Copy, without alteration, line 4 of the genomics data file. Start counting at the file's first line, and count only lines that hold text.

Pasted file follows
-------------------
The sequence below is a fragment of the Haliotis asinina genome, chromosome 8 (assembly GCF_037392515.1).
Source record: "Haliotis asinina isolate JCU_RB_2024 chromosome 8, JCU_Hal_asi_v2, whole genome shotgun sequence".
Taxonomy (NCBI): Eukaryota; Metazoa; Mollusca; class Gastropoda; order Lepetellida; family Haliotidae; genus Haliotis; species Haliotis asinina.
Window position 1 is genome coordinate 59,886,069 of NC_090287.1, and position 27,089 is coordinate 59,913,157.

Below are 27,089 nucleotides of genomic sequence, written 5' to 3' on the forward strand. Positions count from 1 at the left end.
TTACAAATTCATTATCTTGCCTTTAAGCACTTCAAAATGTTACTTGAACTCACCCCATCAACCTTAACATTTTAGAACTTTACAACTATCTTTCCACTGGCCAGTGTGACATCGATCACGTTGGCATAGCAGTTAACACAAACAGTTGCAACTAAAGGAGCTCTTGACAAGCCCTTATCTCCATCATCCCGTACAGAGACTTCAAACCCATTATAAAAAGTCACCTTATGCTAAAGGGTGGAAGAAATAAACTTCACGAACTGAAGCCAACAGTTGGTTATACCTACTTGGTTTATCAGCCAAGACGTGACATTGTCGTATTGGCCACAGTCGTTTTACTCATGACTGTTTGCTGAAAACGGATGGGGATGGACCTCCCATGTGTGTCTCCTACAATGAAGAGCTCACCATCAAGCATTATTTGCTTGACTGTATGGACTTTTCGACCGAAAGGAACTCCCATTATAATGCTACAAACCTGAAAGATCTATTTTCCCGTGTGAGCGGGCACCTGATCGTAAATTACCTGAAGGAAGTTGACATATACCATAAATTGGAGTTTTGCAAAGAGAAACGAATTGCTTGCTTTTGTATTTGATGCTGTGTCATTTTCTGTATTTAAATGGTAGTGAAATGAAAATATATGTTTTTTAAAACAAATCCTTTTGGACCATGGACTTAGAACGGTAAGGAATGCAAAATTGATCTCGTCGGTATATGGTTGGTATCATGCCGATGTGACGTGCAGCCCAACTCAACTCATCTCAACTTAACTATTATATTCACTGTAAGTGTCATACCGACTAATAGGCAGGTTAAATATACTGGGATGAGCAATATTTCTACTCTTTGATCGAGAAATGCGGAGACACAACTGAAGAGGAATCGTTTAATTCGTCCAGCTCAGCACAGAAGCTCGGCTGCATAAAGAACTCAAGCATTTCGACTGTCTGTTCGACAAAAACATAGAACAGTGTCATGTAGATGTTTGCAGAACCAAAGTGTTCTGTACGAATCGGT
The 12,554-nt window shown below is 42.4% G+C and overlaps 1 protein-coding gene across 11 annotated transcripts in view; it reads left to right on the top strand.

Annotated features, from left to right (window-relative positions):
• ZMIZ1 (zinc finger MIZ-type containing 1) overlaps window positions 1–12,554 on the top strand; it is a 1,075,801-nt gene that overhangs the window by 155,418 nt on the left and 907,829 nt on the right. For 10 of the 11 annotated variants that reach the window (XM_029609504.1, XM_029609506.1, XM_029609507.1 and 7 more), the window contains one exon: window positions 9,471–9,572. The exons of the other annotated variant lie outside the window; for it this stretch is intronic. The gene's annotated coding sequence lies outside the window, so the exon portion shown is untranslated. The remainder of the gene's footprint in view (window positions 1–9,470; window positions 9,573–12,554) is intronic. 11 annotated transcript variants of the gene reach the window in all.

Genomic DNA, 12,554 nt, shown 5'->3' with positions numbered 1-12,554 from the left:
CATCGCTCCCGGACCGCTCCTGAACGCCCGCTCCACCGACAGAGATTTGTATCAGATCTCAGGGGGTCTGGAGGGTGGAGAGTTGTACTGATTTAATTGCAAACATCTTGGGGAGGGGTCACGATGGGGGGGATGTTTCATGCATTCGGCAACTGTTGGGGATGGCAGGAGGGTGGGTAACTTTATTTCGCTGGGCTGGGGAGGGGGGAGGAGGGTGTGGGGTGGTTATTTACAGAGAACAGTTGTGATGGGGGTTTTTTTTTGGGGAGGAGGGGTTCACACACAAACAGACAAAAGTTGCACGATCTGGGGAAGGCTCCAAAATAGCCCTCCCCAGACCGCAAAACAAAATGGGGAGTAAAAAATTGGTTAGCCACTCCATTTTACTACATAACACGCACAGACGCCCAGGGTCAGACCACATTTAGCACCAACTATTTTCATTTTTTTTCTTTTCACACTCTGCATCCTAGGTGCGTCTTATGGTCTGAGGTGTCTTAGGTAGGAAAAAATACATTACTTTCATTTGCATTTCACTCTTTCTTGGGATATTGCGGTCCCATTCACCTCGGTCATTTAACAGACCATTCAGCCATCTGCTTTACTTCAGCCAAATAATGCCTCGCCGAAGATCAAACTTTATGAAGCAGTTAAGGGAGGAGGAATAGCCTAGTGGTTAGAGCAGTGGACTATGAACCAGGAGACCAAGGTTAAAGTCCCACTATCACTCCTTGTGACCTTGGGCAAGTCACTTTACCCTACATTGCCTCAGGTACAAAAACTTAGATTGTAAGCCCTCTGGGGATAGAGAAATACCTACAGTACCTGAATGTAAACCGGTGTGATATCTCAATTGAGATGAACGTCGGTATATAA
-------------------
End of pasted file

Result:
Window position 1 is genome coordinate 59,886,069 of NC_090287.1, and position 27,089 is coordinate 59,913,157.